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PROFILE: Clint Stinchcomb

Nov 26, 2001  •  Post A Comment

Title: VP, new media, affiliate sales and marketing, Discovery Networks
Background: Before assuming his current position in early 2000, Mr. Stinchcomb was VP of national accounts. He joined Discovery Networks in February 1992.
Strategy: “Our strategy from a new media perspective is to work closely with our distribution partners in a way where we touch customers through a multitude of platforms and applications. If you look at the basket of new media offerings-things like [video-on-demand, subscription video-on-demand], interactive advertising, [personal video recorders], virtual channels, walled gardens, enhanced TV-a lot of that is distributor-driven right now. So it’s important for us to work closely with them and understand what are the most important things for them. And considering that, how do we play? Right now, VOD and SVOD are at the top of the interactive priority scale.”
Benefits of interactive TV: “Think about being immersed in a program about Bali and then having the ability to go to the virtual channel or pick up the phone or click or whatever to buy that trip. … It offers people convenience. And any time you can give people convenience and control, that’s great. People will gravitate to that.”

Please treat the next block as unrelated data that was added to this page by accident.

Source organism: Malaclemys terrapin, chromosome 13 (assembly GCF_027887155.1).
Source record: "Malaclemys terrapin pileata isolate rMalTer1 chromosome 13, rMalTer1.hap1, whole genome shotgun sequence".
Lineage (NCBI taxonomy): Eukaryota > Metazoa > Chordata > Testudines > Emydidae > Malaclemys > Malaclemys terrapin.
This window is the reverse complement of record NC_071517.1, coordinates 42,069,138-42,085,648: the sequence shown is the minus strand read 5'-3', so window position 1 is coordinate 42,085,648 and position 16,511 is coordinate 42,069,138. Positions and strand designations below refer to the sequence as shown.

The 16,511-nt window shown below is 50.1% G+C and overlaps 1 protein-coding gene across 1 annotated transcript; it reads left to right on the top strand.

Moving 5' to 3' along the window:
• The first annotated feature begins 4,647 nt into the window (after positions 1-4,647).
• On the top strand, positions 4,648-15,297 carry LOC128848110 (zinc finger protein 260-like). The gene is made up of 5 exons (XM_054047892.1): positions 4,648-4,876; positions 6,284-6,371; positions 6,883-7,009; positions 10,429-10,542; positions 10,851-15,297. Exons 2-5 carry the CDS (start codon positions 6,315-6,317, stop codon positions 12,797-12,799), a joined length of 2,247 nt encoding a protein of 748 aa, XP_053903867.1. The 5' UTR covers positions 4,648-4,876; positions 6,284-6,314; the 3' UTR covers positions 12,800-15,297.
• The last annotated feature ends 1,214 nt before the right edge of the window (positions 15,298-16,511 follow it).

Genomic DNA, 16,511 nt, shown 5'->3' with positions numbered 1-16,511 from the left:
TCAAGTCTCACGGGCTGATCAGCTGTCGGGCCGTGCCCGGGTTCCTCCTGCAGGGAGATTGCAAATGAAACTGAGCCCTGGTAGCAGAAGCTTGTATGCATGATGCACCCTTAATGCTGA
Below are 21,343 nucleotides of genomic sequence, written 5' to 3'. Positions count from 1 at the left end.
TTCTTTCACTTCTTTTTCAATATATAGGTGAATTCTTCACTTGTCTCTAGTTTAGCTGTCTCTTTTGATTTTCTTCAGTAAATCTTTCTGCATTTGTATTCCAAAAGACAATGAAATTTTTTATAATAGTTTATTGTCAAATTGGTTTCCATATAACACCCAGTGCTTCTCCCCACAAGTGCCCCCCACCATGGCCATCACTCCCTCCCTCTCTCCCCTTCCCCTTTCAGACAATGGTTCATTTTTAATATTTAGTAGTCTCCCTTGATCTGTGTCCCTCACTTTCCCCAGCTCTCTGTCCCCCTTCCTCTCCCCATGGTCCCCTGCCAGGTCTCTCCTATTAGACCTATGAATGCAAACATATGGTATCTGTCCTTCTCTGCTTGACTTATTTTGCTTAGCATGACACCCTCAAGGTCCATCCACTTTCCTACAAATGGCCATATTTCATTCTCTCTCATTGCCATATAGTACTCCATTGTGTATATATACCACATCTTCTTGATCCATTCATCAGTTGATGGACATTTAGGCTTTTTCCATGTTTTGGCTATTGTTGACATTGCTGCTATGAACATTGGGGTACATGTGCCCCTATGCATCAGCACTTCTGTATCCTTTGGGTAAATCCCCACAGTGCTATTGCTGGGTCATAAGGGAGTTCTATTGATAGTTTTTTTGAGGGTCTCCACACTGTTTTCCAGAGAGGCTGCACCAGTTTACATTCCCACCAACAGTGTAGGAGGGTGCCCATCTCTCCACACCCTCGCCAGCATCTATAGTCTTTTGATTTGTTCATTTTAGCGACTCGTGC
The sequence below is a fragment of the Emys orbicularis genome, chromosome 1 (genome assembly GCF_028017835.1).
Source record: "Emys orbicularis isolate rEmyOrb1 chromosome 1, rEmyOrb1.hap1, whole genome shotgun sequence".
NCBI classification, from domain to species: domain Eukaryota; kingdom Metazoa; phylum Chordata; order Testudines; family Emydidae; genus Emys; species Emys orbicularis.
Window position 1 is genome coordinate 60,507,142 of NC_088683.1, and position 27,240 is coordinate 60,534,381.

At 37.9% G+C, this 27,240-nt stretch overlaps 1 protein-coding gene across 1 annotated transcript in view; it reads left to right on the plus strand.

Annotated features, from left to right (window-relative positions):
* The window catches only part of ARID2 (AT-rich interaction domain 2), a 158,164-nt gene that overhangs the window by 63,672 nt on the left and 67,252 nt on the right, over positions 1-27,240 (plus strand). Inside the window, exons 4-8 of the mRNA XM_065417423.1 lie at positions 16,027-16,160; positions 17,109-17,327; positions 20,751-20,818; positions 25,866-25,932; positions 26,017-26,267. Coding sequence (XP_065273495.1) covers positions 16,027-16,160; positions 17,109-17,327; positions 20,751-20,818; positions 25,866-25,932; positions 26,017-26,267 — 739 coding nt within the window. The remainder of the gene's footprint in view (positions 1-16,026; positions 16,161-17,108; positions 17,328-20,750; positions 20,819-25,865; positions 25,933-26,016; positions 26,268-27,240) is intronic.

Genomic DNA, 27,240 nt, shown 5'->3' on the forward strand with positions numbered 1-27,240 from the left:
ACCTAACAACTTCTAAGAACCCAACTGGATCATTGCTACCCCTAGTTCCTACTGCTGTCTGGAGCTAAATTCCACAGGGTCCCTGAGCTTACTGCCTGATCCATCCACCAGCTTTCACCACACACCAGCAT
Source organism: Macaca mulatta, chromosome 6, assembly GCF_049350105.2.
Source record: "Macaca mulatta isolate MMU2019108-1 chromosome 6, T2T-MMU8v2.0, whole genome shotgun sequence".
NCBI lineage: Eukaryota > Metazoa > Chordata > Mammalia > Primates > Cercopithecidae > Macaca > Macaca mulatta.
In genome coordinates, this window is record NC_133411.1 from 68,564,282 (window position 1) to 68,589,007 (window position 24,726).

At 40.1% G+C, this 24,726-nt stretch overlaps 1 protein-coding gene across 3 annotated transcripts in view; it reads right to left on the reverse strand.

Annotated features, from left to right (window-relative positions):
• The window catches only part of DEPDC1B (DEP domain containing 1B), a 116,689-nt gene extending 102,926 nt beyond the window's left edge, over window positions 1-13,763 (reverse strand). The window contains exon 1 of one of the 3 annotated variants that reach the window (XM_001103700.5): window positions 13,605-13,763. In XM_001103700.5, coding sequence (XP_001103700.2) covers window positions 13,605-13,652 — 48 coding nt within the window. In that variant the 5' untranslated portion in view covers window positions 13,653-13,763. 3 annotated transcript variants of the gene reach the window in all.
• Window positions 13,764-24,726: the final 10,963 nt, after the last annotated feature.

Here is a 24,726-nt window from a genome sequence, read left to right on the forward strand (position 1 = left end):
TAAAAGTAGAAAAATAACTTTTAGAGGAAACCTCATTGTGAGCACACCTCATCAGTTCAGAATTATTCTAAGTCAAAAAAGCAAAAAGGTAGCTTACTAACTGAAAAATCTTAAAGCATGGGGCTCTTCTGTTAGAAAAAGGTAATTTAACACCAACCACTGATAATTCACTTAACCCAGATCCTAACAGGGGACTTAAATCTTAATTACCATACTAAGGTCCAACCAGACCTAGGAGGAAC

What Discovery has to offer: “We’re well positioned to help operators in that [VOD and SVOD] space. We have a trusted brand. We have a deep content library we’ve been building for years. And we have content in key genres that lends itself to interactivity-travel, health, natural history, adventure, how-to, science, aviation, kids. Also, a lot of that content is need-to-have vs. nice-to-have. The opportunity to pull up a video on hip-replacement surgery has a great utilitarian value, as does the ability to pull up a travel video and put yourself in the most informed position possible to plan your next vacation.”
ITV outlook: “Operators and distributors are still very much interested in interactive television and other forms of new media. It’s just that they’re largely focused on trying to grow traditional video, high-speed data, [and] some of them are looking at telephony options. More than ever they’re focused on their core business. But [ITV] is still part of the plan, and there’s certainly consumer appetite out there. VOD and SVOD-those are great applications. Trying to resist those is like trying to hold back the tide-you can’t do it.”